(6) Banter podcast: an encounter with the one and only Fachtna O Ceallaigh, the straight-shooting music manager. There’s lots to dig into here, from his days writing about music for The Evening Press to managing acts like Clannad, the Boomtown Rats, Bananarama, the Bothy Band, Donal Lunny, Morrissey (for seven eventful weeks), Eamon, Ricky Gervais (when he was in Seona Dancing), Dread Broadcasting Corporation and, currently, Hare Squead.

(7) John Jeremiah Sullivan is one of our favourite writers because his work is also so detailed and colourful. In new essay The Curses, he writes about the history of what may be the first blues song ever written, an 1887 sheet-music hit titled “The Curse” by composer Paul Dresser.

(8) 30 new songs every Monday: the science behind Spotify’s Discover Weekly.

(9) Time to go back to Detroit: the story of how techno was born, developed and continues to thrive amidst the city’s financial and social strife.

(10) Tune

 

The Constitution at 80 (179, Oct 2017)

Blasphemy. Divorce. Abortion. A women’s place in the home. Directly-elected mayors. Divorce. Voting rights. Extra powers for Oireachtas Committees.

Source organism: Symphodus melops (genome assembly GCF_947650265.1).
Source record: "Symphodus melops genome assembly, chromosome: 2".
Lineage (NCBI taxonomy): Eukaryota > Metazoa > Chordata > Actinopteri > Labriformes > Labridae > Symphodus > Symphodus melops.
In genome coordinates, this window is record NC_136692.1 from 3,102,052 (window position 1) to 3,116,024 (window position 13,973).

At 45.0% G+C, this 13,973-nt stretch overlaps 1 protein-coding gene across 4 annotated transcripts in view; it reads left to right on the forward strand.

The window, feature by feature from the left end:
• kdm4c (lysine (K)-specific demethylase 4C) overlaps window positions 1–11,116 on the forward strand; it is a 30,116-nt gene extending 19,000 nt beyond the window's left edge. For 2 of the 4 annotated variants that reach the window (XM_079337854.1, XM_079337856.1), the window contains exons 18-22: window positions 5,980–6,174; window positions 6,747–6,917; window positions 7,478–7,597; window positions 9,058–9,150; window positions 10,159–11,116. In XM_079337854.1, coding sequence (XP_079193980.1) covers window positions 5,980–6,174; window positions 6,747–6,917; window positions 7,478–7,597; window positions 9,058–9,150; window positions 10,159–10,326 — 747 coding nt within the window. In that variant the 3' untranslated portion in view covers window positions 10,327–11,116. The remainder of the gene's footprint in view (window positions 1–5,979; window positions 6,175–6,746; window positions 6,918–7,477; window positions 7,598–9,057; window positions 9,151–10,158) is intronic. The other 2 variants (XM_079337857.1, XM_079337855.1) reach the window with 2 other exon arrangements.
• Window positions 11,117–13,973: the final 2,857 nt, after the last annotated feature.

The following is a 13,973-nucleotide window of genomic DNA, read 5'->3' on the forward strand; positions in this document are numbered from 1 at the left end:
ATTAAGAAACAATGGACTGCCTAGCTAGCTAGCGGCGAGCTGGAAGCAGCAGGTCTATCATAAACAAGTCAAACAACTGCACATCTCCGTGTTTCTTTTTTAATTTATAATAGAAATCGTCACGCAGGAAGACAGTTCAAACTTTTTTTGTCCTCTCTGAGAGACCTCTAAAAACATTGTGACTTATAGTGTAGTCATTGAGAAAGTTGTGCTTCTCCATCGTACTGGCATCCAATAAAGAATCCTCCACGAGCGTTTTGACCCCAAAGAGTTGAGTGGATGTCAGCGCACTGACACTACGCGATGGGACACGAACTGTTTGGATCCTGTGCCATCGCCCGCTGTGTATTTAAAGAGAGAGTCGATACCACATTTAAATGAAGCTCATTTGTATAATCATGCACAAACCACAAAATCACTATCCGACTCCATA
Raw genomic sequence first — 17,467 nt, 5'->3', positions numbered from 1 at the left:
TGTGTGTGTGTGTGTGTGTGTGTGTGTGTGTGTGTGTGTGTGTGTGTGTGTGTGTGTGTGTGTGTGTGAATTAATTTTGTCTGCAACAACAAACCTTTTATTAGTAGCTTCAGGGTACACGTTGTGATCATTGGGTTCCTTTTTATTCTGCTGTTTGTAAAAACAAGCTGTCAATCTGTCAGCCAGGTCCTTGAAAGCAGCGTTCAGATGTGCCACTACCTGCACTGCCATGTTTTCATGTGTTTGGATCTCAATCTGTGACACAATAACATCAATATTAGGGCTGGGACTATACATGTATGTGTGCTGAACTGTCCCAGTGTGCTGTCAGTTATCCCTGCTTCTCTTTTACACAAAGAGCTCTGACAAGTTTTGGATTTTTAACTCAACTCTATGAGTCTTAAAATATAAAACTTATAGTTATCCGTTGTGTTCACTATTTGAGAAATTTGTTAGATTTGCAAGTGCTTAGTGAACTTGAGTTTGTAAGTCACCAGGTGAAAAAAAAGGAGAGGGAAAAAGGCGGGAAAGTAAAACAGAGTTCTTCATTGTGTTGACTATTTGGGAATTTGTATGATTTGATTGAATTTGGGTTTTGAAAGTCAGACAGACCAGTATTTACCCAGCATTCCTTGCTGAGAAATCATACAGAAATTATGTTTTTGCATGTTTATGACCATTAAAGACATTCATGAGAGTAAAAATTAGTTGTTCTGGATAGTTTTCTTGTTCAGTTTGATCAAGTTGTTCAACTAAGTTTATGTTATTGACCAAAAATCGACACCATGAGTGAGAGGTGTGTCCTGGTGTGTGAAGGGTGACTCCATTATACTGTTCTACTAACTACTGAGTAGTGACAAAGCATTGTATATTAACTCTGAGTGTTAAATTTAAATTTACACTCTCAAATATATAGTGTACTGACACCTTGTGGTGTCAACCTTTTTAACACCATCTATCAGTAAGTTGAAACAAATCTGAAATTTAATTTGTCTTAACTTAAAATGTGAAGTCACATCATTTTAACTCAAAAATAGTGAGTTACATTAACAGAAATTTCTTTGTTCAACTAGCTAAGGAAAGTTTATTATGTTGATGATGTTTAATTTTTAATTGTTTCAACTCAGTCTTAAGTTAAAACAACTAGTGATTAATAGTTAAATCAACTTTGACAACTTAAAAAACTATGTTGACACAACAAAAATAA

These are the seven issues that we, the people, will be asked to decide upon in a slew of forthcoming referendums. Before we get the posters printed and bash out the principles involved in issues of such social and democratic importance, Banter wants to ask a question: is there a better way?

At eighty years of age, our Constitution has had a good run – should we be putting our elderly and highest law through bruising and potentially transformative trials, and repeatedly polarising the electorate with ultimatums? Or is it time to start anew? How has it fared so far and what would the drafters make of its current state?  What sort of constitutional scene could safeguard and futureproof the principles of the Irish people for the next eighty years? Could we do without one?